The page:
By Katherine Caputo, Google Author
All couples clash from time to time. It’s healthy and it’s natural! What matters is not the fact that you argue – it’s how you argue that’s important.
One of the most famous models for assessing whether or not a relationship is in real trouble is called The Four Horsemen, devised by John and Julie Gottman.
Criticism is first and foremost. Gottman identified this as a particularly damaging behavior that can often act as a springboard to the rest. Criticism is when you attack your partner, not for what he or she has done – but for what he or she is!For example:“You didn’t water the plants and now they’re dying!” is a critique, based on a certain behavior.“You never water the plants – you’re so lazy!” is a criticism, and it strikes at the very heart of your partner’s sense of self.Criticism is so damaging because it essentially tells your partner that you find them flawed, right at their core. It can lead to Contempt, when one partner deliberately seeks to make the other feel inferior through mean or disparaging comments.Contempt is the most dangerous of the Horsemen – indeed, Gottman found it to be the single greatest predictor of divorce! It is frequently followed by Defensiveness and Stonewalling, both of which can lead to an unhappy, resentful stalemate.
Constant criticism is corrosive. It damages self-esteem, creates a spiral of unhappiness and ultimately breaks you both down.
If you do recognize Criticism riding its warhorse into your arguments, however – take heart! You’re now primed to halt it in its tracks, and banish this pernicious behavior for good.
Step #1 – Think Before You Speak
Before that cutting comment slips out, try to STOP and THINK. Ask yourself: “Will saying this help, or will it hurt?”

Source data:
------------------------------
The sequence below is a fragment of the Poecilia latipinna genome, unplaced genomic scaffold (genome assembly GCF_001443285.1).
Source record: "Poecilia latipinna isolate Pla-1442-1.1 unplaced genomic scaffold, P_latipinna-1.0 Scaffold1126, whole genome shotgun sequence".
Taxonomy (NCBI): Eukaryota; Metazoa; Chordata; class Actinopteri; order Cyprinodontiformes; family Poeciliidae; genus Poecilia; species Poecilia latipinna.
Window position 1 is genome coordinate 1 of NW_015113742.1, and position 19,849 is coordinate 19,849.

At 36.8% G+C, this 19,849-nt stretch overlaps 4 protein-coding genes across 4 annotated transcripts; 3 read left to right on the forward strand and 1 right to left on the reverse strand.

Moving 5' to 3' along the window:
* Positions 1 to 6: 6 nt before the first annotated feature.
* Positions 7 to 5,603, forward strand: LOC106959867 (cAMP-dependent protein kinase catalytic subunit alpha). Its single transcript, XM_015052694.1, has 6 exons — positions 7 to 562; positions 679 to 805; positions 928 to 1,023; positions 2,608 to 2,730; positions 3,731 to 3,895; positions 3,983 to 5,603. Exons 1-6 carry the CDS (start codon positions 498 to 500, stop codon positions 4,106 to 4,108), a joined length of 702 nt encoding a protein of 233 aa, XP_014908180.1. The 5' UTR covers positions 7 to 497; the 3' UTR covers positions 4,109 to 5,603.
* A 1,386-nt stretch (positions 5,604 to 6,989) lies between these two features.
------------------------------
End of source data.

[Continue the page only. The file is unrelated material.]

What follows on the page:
If you know it will hurt, then chances are that you yourself may be feeling hurt or neglected in some way, causing you to retaliate by lashing out. If this is so, then it’s time to try and identify what’s behind your dissatisfaction.
#Step 2: Open Up
Don’t make accusations – instead, open up to your partner about how you feel. Encourage your partner to open up, too. In this way, rather than alienating each other, you bring each other closer.
Same goes if you’re the one being criticized. Instead of getting defensive, or shutting your partner out (Stonewalling), recognize that there may be something deeper going on and initiate a conversation when you’re both calm.
Do not counter your partner’s attacks with an attack of your own. Instead, speak from a place of vulnerability, eg. “I feel…”. By starting with “I” instead of “You”, you’re creating a spirit of empathy, rather than conflict.
#Step 3: Don’t Criticize, Give Feedback
Confine your comments to specific actions or behaviors, eg. “I’m unhappy that you did this, because…” Express how that action made you feel, and (if appropriate), how it might be done differently in future.
Speak gently, even if you’re irritated. No-one likes to hear that they’ve done something objectionable – but if framed as feedback, rather than criticism, it’s much easier to take.
#Step 4: Compliment Often
Of course there will be times when a criticism springs unbidden to your lips. None of us is perfect! However, we all respond much better to this criticism when we feel loved and respected overall.
The trick is to outweigh the negative with a steady supply of the positive. Praise your partner whenever it’s due. Build up a reservoir of loving, supportive behavior – it’ll help your partner take critical comments on board more easily.
#Step 5: Learn To Accept
Learning to accept means willingly admitting when you’re at fault, along with accepting that your partner – like you – is not perfect. Whilst you have every right to speak out when something your partner does upsets you – and vice-versa – you do not have the right to try and mold him/her into an ideal.
Equally, your partner needs to accept you as you are, warts and all! Listen to any critiques as best you can, but if you notice these becoming attacks on your character, then it’s time to have a serious conversation.
Sometimes, talking with each other alone is not enough to ward off the Four Horsemen. If you’re caught in a vicious cycle of frustration and blame, seeking help from an experienced couple therapist may be the best solution. PARC’s expert, compassionate therapists are just a phone call away.
PARC © 2014. PARC (Park Avenue Relationship Consultants) is a group of highly skilled and experienced NYC relationship therapists with private offices in Manhattan, Brooklyn, Riverdale, and Long Island. PARC’s trained and compassionate therapists have over 30 years’ experience working with divorced parents and their children. Call us today for an immediate consultation at (917) 340-7592 or visit parkavenuerelationshiptherapy.com. We’re here to help.